August is here, summer is almost over. The days have been getting shorter and my thoughts turn to winter. There are two times of the year that are hard on the sheep in my area – Summer heat and Winter. With the beginning of August, I know the extreme heat will soon end. I will not have to be diligent in watching the sheep for heat stress. August is the month I make sure I have enough hay for winter feeding until the spring grass appears next spring.
Most years I start my sheep on grass in March and they are able to graze until the middle of November. I start feeding hay in November.
This year with the heat and no rain, I am a little concerned with the amount of hay that has been harvested. Usually the farmers would have cut a second cutting, and the grass growing for a third cutting in September. This year, there has only been one cutting of hay. In August I check how much hay I have on hand, and what I think I will need for winter until the grass is green. This is a very good estimated guess. As I can not foretell the future and how much rain we will receive or how long the cold will last, nor when the grass will turn green in the spring. Purchasing the hay in August or September will be less expensive than having to purchase hay in February and March when hay farmers are out of hay to sell.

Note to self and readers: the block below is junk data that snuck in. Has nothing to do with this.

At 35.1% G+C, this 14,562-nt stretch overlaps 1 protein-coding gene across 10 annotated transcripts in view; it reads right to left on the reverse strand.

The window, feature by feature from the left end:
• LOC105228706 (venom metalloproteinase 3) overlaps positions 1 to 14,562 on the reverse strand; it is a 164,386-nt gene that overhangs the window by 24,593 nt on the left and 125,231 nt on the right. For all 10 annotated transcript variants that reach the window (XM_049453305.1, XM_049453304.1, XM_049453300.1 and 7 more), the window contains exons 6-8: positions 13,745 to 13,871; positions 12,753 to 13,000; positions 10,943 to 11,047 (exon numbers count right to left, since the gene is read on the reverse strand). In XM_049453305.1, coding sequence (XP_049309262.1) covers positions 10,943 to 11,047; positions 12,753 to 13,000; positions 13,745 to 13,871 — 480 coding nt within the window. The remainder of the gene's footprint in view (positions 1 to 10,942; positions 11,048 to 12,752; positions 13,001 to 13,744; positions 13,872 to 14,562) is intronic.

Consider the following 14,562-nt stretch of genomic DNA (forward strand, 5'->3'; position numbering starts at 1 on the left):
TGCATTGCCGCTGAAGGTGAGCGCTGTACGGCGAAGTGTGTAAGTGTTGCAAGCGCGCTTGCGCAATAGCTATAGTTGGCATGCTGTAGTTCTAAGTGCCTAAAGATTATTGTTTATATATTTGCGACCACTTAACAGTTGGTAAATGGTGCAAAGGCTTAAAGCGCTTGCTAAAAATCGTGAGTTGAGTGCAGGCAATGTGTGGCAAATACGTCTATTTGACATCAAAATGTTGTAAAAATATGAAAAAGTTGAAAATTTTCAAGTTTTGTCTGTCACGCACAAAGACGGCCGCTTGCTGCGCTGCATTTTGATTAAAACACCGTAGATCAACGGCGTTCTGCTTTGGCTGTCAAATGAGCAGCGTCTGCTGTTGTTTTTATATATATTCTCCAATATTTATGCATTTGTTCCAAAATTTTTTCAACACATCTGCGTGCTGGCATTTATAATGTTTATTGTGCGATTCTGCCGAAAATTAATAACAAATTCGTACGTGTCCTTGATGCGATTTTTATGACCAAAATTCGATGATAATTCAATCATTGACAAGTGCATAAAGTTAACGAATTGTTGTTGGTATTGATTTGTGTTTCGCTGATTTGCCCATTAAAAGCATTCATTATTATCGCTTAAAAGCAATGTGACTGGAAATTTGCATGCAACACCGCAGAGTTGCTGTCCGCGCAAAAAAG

My July lambing group is done. Next group of ewes due to lamb in October, with a group following in December. I breed my ewes in small groups up to twelve ewes per group. I am checking my supplies for lambing and ordering what I will need.
August marks the time to start preparing for winter. Checking barns, water lines and any other repairs that might be needed. I also check the heat lambs that will be used for lambs if the weather gets really cold during lambing.
It is important this year for everything to be ready in August for October lambing and winter hay as I will be very busy in September, and not able to work on the farm. My daughter is pregnant with triplets, their due date is in September, and I will be there with her. My husband will be on his own in September to take care of the sheep and work his job. I need to have things done and ready for when he is going to be “flying solo”.
Are you getting ready for winter season?